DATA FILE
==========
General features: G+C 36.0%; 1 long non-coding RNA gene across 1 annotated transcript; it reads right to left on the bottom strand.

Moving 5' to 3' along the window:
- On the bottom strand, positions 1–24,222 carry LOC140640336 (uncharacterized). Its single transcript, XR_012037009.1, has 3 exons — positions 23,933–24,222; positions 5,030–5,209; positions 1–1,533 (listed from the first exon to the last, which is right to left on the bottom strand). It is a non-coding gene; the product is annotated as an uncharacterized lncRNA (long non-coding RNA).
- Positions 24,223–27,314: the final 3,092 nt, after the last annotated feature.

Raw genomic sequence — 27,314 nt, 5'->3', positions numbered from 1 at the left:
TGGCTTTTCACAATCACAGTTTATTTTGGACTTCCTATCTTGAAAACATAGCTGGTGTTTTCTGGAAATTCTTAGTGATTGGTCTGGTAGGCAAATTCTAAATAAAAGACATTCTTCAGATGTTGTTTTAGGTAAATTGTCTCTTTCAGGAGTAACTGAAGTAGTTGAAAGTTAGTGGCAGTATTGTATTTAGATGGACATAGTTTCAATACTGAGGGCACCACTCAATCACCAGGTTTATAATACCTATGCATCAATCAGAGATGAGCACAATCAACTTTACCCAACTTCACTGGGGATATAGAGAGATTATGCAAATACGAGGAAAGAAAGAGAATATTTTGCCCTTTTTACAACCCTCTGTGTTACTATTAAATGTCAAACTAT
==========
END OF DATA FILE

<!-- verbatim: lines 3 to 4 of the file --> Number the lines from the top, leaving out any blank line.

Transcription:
- On the bottom strand, positions 1–24,222 carry LOC140640336 (uncharacterized). Its single transcript, XR_012037009.1, has 3 exons — positions 23,933–24,222; positions 5,030–5,209; positions 1–1,533 (listed from the first exon to the last, which is right to left on the bottom strand). It is a non-coding gene; the product is annotated as an uncharacterized lncRNA (long non-coding RNA).
- Positions 24,223–27,314: the final 3,092 nt, after the last annotated feature.